Research Supporting Meaningful Student Involvement

There is a body of literature that broadly summarizes, examines, and assesses Meaningful Student Involvement. I have collected that which pays particular attention to the roles of students in school change.

Meaningful Student Involvement is the process of engaging the knowledge, experience and perspectives of students in every facet of the educational process for the purpose of strengthening their commitment to education, community and democracy.

There are multiple approaches to changing the roles of young people in schools that can count as Meaningful Student Involvement. Generally speaking, Meaningful Student involvement occurs when schools engage students as teachers, education researchers, school planners, classroom evaluators, system-wide school decisionmakers, and education advocates. Ultimately, and most importantly, Meaningful Student Involvement seeks to raise students above their own narrow conceptions of self-interest for the benefit of the schools and communities they are members of.

The articles, journals, and books I have reviewed came from both scholarly research that represents a scientific, theory-testing approach; and applied research that employs case studies resulting in theories. The goal of my review is to identify what literature exists and evaluate its value in advocating for Meaningful Student Involvement.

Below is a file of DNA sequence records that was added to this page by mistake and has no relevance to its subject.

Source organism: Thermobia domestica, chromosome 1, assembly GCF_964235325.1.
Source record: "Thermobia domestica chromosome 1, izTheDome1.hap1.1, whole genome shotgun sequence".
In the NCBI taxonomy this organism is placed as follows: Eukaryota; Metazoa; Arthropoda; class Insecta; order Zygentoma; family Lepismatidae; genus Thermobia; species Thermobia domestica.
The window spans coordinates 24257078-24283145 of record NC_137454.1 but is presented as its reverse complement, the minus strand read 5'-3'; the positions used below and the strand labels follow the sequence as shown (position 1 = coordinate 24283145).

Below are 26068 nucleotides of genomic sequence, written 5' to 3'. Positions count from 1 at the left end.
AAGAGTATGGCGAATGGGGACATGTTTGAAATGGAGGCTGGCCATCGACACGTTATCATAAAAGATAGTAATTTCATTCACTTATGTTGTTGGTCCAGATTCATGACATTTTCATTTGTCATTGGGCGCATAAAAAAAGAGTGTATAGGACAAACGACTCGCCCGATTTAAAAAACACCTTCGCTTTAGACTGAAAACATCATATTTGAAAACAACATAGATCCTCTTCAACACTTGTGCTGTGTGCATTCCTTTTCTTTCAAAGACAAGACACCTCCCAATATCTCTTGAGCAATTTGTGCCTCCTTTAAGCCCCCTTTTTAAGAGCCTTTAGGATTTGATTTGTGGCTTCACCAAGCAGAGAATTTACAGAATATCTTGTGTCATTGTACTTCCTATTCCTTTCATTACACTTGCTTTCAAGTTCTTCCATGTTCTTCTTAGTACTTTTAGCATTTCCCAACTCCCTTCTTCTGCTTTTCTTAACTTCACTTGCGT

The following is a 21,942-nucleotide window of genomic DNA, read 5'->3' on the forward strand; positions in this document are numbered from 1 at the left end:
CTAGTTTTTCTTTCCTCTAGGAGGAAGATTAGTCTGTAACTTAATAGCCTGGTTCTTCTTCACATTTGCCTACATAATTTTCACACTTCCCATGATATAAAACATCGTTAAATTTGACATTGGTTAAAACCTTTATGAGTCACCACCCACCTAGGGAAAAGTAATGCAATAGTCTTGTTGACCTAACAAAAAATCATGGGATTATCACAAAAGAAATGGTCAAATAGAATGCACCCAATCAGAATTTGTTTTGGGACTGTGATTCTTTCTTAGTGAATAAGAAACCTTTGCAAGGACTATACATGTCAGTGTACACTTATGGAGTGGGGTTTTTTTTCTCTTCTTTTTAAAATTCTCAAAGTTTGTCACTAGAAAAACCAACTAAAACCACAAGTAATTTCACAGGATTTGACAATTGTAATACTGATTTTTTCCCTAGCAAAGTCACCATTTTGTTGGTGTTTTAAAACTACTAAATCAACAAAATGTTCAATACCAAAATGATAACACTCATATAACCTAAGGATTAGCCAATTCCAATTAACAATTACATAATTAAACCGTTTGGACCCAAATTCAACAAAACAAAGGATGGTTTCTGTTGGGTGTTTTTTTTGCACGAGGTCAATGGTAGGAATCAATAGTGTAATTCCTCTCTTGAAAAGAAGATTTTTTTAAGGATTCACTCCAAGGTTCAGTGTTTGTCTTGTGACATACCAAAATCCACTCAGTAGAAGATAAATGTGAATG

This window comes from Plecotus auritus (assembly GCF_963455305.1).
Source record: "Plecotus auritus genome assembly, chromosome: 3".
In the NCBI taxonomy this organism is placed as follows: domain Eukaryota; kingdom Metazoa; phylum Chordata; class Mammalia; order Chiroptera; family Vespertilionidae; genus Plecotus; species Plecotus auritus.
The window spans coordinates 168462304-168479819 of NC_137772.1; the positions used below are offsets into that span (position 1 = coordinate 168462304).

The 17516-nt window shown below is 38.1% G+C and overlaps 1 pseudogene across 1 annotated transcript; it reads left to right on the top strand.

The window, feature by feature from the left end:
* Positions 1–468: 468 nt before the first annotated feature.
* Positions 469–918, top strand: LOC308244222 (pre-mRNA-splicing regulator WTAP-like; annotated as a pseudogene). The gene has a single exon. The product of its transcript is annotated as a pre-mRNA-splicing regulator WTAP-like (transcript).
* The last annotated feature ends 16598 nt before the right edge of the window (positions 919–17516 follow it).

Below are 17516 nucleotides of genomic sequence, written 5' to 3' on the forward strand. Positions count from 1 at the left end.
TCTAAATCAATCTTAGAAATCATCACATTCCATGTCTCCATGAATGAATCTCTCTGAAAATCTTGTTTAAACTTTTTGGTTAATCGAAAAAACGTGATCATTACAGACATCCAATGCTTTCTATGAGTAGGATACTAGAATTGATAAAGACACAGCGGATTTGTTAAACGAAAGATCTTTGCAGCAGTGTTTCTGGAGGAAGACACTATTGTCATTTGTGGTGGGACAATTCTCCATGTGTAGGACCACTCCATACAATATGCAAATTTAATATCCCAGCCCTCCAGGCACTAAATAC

As the research shows, activities related to Meaningful Student Involvement are happening across the U.S. and around the world. In Bear Valley, California, high school students worked with professional researchers to design a program that would measure students’ opinions and experiences in school. In Cheney, Washington, second grade students redesigned their classroom curriculum. Across the U.S., students in the Generation YES program lead workshops and programs that train teachers to use technology in their classrooms. In other countries, including England, Australia, and Norway, there are actually federal mandates that elicit student involvement in education decision-making. 

These stories continue, leaving irrefutable evidence that there is a growing movement for Meaningful Student Involvement. In many ways, the research surrounding Meaningful Student Involvement represents a turning point for education improvement efforts. The tide is turning from the antiquated notion of students as passive recipients of teaching, to a new recognition of the interdependence that is necessary between students and adults. 
Students and adults are raising the bar of expectations for what students can do. As my review has shown, students are seriously engaged in critical reflection about their schools, uniting with their peers and adults in collective action, and engaged with adult education leaders to seek uncommon and innovative strategies to chronic problems in schools. Schools can strengthen themselves by creating, learning from, replicating, and supporting Meaningful Student Involvement so that students can work with adults to determine how to make our schools better places to learn.
That’s the goal.
Excerpted from Meaningful Student Involvement Research Guide, © 2003, 2012 CommonAction. All rights reserved. For more information, including professional development for educators and students, contact our office today by emailing info@commonaction.org.

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